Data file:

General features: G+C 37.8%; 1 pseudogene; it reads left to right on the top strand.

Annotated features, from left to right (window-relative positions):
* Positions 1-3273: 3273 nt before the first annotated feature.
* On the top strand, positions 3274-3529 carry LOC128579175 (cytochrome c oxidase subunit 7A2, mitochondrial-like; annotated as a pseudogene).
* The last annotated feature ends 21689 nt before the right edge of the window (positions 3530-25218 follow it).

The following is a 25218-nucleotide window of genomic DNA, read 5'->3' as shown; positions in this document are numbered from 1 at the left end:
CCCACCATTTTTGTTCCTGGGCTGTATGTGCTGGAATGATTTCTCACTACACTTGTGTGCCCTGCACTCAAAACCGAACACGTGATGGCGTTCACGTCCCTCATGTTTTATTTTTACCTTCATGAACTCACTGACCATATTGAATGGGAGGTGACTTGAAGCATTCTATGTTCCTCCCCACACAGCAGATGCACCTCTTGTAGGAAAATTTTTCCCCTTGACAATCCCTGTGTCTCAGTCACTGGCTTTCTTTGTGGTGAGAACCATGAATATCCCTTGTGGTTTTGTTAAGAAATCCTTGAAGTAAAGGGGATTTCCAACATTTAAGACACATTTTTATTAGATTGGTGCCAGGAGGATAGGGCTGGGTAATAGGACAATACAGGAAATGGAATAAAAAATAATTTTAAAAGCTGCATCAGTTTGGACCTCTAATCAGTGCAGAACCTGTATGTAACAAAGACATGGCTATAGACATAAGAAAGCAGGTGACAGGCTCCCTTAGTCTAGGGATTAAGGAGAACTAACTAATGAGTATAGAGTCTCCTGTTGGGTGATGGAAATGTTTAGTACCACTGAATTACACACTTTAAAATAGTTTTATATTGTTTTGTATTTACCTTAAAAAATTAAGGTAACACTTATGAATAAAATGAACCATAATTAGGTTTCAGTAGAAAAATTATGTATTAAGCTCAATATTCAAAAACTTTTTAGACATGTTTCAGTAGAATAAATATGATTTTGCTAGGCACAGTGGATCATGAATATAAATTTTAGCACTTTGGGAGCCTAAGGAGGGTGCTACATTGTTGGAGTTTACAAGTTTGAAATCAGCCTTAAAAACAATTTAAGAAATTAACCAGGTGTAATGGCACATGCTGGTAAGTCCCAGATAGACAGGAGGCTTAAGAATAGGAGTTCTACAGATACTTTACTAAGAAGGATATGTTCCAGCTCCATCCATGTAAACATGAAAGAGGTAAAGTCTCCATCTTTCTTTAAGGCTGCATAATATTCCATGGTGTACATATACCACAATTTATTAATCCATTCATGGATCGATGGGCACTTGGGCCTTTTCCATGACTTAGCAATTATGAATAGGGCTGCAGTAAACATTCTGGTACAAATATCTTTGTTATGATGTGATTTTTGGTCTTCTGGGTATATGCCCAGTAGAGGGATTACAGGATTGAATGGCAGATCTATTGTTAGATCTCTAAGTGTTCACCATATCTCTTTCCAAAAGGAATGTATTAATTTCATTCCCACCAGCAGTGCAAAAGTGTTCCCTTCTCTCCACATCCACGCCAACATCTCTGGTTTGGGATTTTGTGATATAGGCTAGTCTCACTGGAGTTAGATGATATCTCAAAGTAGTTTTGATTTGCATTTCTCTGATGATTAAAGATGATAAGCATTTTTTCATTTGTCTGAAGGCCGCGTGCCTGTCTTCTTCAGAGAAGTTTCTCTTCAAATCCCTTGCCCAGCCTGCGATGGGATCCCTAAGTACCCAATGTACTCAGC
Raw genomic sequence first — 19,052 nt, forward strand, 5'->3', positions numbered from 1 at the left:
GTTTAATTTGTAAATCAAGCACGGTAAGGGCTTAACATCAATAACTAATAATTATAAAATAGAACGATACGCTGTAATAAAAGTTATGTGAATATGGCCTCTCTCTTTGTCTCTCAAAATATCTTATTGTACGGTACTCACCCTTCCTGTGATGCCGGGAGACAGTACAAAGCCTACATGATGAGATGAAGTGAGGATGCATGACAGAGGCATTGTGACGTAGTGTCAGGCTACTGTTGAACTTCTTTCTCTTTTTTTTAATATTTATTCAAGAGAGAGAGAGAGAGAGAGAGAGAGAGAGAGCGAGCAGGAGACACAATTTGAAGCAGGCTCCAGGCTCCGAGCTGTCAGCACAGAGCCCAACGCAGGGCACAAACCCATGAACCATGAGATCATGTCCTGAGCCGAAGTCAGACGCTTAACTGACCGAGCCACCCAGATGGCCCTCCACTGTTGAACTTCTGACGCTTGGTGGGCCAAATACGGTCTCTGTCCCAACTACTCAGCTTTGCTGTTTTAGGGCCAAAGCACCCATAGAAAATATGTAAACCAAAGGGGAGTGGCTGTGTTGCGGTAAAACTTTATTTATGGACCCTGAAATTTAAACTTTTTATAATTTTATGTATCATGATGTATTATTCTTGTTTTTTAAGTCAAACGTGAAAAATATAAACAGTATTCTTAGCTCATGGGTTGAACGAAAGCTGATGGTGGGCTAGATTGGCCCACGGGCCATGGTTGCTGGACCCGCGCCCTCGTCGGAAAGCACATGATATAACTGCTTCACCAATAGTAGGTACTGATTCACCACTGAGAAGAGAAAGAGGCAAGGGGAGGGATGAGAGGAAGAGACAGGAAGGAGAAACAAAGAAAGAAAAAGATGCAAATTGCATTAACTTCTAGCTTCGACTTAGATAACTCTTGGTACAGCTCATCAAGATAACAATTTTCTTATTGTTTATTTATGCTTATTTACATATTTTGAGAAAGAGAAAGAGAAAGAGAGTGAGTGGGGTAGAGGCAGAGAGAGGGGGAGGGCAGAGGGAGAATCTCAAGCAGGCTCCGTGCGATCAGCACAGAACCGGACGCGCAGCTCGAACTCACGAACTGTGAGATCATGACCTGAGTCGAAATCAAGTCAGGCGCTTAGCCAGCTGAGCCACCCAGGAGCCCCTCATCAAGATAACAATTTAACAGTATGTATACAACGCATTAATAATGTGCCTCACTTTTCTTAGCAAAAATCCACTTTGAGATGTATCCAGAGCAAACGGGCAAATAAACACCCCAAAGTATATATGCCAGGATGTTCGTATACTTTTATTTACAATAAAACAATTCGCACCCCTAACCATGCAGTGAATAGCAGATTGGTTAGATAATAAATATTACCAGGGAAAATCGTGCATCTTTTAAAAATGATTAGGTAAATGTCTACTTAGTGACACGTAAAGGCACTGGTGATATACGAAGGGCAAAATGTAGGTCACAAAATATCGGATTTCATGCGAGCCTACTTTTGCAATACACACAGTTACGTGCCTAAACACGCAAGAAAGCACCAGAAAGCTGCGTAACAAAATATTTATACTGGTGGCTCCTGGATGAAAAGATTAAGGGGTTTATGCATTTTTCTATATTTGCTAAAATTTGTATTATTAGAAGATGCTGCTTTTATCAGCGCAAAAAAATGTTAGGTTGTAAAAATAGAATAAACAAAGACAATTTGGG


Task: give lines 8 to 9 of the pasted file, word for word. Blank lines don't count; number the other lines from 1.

Raw genomic sequence first — 19,052 nt, forward strand, 5'->3', positions numbered from 1 at the left:
GTTTAATTTGTAAATCAAGCACGGTAAGGGCTTAACATCAATAACTAATAATTATAAAATAGAACGATACGCTGTAATAAAAGTTATGTGAATATGGCCTCTCTCTTTGTCTCTCAAAATATCTTATTGTACGGTACTCACCCTTCCTGTGATGCCGGGAGACAGTACAAAGCCTACATGATGAGATGAAGTGAGGATGCATGACAGAGGCATTGTGACGTAGTGTCAGGCTACTGTTGAACTTCTTTCTCTTTTTTTTAATATTTATTCAAGAGAGAGAGAGAGAGAGAGAGAGAGAGAGAGCGAGCAGGAGACACAATTTGAAGCAGGCTCCAGGCTCCGAGCTGTCAGCACAGAGCCCAACGCAGGGCACAAACCCATGAACCATGAGATCATGTCCTGAGCCGAAGTCAGACGCTTAACTGACCGAGCCACCCAGATGGCCCTCCACTGTTGAACTTCTGACGCTTGGTGGGCCAAATACGGTCTCTGTCCCAACTACTCAGCTTTGCTGTTTTAGGGCCAAAGCACCCATAGAAAATATGTAAACCAAAGGGGAGTGGCTGTGTTGCGGTAAAACTTTATTTATGGACCCTGAAATTTAAACTTTTTATAATTTTATGTATCATGATGTATTATTCTTGTTTTTTAAGTCAAACGTGAAAAATATAAACAGTATTCTTAGCTCATGGGTTGAACGAAAGCTGATGGTGGGCTAGATTGGCCCACGGGCCATGGTTGCTGGACCCGCGCCCTCGTCGGAAAGCACATGATATAACTGCTTCACCAATAGTAGGTACTGATTCACCACTGAGAAGAGAAAGAGGCAAGGGGAGGGATGAGAGGAAGAGACAGGAAGGAGAAACAAAGAAAGAAAAAGATGCAAATTGCATTAACTTCTAGCTTCGACTTAGATAACTCTTGGTACAGCTCATCAAGATAACAATTTTCTTATTGTTTATTTATGCTTATTTACATATTTTGAGAAAGAGAAAGAGAAAGAGAGTGAGTGGGGTAGAGGCAGAGAGAGGGGGAGGGCAGAGGGAGAATCTCAAGCAGGCTCCGTGCGATCAGCACAGAACCGGACGCGCAGCTCGAACTCACGAACTGTGAGATCATGACCTGAGTCGAAATCAAGTCAGGCGCTTAGCCAGCTGAGCCACCCAGGAGCCCCTCATCAAGATAACAATTTAACAGTATGTATACAACGCATTAATAATGTGCCTCACTTTTCTTAGCAAAAATCCACTTTGAGATGTATCCAGAGCAAACGGGCAAATAAACACCCCAAAGTATATATGCCAGGATGTTCGTATACTTTTATTTACAATAAAACAATTCGCACCCCTAACCATGCAGTGAATAGCAGATTGGTTAGATAATAAATATTACCAGGGAAAATCGTGCATCTTTTAAAAATGATTAGGTAAATGTCTACTTAGTGACACGTAAAGGCACTGGTGATATACGAAGGGCAAAATGTAGGTCACAAAATATCGGATTTCATGCGAGCCTACTTTTGCAATACACACAGTTACGTGCCTAAACACGCAAGAAAGCACCAGAAAGCTGCGTAACAAAATATTTATACTGGTGGCTCCTGGATGAAAAGATTAAGGGGTTTATGCATTTTTCTATATTTGCTAAAATTTGTATTATTAGAAGATGCTGCTTTTATCAGCGCAAAAAAATGTTAGGTTGTAAAAATAGAATAAACAAAGACAATTTGGG